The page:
Before I start with my post this week, I wanted to quickly thank all of those who tuned in to watch the first shows of the season so far this week! I’m really excited about what we have in store for you this year, and I hope that we can be partners in making this your healthiest year yet.
One of the biggest challenges my patients face is the daily slog of meeting health goals while managing chronic illness. When someone comes to see me in practice, it generally means they have a lot going on healthwise. Aside from deciding if surgery is necessary, my role is to support them and coach them through the transition from their prior lifestyle to a new, healthier one. The one key factor in making this transition is support. It’s easy to get caught up in the bells and whistles of a weight-loss plan or new diet, but many times your success in staying on track comes down to who you have cheering you on every step of the way.
The importance of having a good cheering squad behind you was reinforced to me by two new studies published this week. The first asked a large group of individuals about their experience living with diabetes. Almost half of those surveyed had negative emotional, psychological and social experiences related to their illness including fear, anxiety, worry, depression and even discrimination from others. How did they deal with this hardship? Those who coped the best had a positive outlook on their disease and support from family, friends and health-care professionals.
The authors went on to say that the attitudes people hold toward their disease reflects how they manage it. Those who see their diabetes as helping them to make positive life changes are probably also more likely to take their medications regularly, stay on track with their diet and weight loss, and share what they’re doing with those they love. In turn, their family can help them each step of the way and motivate them with this positive psychology when they start to get off track.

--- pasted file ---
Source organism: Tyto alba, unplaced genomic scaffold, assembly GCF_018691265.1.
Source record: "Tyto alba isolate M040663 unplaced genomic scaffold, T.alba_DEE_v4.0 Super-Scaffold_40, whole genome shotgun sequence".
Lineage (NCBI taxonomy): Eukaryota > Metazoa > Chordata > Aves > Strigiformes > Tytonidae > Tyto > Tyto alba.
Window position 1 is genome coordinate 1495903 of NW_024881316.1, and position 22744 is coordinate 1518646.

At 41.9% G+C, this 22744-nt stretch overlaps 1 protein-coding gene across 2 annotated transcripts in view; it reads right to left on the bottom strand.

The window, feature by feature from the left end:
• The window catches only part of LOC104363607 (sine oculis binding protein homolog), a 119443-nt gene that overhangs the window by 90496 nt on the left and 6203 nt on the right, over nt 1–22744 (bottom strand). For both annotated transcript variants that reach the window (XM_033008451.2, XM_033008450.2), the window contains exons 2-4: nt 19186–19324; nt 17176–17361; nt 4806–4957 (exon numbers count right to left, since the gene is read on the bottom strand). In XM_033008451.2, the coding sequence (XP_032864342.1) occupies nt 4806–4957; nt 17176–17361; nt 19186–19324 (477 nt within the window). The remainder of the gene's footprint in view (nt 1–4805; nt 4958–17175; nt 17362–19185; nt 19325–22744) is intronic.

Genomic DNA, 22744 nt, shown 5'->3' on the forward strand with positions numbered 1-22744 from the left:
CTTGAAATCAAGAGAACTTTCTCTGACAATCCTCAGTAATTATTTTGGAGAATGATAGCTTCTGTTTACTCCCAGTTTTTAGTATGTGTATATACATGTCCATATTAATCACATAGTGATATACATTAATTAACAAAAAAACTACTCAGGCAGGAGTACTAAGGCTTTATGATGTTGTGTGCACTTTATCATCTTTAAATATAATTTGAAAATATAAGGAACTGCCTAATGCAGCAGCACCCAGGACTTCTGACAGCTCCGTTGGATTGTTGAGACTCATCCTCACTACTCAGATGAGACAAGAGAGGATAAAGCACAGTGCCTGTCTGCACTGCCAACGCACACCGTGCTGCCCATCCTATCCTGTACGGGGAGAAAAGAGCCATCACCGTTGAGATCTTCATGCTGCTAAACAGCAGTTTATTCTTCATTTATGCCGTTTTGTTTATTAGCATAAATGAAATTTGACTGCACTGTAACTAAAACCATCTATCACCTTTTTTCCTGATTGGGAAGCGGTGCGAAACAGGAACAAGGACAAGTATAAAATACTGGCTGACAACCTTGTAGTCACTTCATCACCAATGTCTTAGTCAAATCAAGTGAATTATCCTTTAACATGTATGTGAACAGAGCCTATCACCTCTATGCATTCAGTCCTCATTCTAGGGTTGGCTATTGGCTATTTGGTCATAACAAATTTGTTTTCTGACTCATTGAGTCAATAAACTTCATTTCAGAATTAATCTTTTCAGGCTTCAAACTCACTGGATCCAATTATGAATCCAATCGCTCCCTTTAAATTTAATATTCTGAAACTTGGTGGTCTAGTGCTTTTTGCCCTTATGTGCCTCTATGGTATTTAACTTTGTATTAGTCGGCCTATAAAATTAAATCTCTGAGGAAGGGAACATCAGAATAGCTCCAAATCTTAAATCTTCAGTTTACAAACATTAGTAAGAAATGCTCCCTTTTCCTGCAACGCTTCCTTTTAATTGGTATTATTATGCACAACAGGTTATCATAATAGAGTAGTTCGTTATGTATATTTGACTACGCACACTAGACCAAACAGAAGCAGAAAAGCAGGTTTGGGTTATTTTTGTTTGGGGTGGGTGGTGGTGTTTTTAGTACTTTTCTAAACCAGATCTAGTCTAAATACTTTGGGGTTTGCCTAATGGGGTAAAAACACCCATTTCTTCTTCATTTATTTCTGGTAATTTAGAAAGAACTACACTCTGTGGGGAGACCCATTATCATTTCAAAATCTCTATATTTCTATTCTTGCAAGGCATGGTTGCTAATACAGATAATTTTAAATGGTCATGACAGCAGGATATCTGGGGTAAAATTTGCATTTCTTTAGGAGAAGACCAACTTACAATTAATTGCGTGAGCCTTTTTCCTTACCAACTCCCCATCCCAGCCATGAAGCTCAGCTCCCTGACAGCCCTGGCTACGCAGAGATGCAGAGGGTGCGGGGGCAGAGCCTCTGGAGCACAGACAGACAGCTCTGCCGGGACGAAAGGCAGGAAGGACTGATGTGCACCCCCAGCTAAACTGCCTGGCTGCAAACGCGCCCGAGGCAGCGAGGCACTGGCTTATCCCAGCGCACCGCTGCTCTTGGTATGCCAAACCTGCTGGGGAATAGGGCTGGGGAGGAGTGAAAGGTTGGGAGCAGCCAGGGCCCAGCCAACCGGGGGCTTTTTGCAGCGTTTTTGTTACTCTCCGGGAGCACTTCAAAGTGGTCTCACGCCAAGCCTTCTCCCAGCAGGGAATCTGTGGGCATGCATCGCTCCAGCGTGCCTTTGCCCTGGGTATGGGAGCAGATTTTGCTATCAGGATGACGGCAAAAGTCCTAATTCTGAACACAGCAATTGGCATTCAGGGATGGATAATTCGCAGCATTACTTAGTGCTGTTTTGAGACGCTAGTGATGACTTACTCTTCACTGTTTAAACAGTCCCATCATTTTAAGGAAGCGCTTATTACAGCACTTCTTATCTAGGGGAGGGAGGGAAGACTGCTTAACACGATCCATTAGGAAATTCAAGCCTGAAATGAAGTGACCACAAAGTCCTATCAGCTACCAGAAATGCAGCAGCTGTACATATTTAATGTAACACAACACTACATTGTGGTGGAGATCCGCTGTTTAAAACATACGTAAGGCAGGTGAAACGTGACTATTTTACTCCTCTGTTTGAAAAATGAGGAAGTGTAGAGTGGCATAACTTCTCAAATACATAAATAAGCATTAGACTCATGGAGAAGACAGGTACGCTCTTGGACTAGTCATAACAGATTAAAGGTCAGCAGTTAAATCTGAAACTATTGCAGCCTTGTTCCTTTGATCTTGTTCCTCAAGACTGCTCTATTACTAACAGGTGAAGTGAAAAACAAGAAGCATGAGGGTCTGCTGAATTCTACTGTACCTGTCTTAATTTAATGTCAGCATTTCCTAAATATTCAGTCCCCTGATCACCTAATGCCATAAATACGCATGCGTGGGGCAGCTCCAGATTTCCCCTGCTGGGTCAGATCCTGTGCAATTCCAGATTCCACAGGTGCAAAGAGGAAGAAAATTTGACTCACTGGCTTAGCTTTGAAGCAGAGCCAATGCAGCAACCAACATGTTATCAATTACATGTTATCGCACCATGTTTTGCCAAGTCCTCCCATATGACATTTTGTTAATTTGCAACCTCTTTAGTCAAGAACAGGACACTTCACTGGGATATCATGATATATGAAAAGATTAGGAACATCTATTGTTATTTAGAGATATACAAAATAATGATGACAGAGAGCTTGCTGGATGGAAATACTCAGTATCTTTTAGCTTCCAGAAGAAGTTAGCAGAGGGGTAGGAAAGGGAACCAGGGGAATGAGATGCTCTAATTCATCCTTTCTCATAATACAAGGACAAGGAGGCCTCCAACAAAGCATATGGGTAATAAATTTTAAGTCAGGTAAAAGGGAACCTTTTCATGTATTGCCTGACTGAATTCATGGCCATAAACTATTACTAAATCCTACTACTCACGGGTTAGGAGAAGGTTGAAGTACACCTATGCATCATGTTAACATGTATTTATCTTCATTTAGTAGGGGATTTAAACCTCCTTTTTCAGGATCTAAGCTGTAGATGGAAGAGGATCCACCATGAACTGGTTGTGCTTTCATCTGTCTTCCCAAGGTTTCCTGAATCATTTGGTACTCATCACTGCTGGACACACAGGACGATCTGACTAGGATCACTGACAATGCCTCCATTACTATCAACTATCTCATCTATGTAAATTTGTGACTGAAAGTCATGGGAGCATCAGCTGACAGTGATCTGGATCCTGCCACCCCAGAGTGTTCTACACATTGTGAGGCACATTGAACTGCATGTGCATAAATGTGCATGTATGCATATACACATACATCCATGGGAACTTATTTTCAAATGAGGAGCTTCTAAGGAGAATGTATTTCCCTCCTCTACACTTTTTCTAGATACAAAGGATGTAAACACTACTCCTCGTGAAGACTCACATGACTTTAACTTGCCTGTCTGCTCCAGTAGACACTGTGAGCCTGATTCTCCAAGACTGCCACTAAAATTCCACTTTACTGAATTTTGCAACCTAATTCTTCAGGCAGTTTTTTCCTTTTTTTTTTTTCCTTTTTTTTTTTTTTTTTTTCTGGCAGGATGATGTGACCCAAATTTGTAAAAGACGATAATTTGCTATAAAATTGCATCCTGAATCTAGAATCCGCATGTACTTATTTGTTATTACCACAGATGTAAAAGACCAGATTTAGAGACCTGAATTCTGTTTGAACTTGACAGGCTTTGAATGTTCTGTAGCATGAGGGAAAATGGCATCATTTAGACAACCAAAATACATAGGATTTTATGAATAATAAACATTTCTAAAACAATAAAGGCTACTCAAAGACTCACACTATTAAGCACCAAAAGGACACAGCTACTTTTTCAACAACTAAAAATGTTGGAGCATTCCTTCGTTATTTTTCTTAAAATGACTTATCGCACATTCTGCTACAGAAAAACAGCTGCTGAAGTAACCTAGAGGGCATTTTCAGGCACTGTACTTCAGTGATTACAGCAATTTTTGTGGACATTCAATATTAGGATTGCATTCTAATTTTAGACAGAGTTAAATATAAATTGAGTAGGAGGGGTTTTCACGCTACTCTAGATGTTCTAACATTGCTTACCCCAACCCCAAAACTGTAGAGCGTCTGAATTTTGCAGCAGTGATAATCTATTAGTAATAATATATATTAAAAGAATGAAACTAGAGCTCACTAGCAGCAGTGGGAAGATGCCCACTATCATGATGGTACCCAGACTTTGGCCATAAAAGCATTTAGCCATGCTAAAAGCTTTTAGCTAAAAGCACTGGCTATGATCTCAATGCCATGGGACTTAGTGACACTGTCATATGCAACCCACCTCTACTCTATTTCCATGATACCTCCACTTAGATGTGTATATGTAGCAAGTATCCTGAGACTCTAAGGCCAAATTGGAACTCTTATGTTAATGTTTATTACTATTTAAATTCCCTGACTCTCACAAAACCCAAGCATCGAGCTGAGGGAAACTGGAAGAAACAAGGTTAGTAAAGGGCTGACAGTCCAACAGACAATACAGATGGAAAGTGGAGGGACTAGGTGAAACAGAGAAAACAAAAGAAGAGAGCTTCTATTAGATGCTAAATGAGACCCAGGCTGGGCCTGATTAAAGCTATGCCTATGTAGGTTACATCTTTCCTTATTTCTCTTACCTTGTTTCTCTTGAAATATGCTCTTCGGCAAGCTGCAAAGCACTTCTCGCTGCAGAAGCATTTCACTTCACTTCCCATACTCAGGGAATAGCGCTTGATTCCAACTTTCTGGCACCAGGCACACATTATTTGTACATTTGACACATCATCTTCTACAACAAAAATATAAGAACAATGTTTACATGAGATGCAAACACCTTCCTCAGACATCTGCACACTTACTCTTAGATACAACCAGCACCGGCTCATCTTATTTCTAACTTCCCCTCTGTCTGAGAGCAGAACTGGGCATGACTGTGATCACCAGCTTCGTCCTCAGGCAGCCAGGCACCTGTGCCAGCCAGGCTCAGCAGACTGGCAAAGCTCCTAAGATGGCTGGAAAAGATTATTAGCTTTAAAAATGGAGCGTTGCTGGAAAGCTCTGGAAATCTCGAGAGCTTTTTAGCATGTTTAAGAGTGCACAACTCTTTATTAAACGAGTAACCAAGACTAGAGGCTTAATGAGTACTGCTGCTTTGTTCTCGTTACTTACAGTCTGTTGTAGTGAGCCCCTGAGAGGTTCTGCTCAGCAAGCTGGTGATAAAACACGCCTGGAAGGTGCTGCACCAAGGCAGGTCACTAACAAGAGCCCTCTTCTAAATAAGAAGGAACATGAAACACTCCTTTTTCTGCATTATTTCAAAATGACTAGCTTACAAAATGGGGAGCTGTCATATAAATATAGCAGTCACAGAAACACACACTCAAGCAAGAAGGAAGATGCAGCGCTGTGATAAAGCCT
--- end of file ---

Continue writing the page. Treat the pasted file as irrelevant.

The second study looked at how online communities can support those looking to lose weight. They found that those who were linked in to a community of people with similar goals on sites like Facebook and Twitter tended to lose more weight than those without an online presence. Just like healthy coping in diabetes, the encouragement of these online communities helps those losing weight to be more proactive and contribute more to their health goals.
The gains were modest though, and it’s likely that having an in-person cheerleading squad is better than an online one. Nevertheless, having a community of people to support you and keep you on track when things get tough is one of the most important ways you can ensure your success, whether that success be losing 10 pounds or keeping your blood sugar in the right range.
If you’re a loved one of someone struggling to meet their healthy living goals, I have some advice for you, too. Ask that person in your life directly how you can help them. A simple “What can I do to help you with [insert health goal] today or this week?” goes a long way. Learn what you can about their disease or illness and attend doctor visits if that person allows so you’re up to date on what they need to be doing. Just by being interested, you’re supporting them and holding them accountable.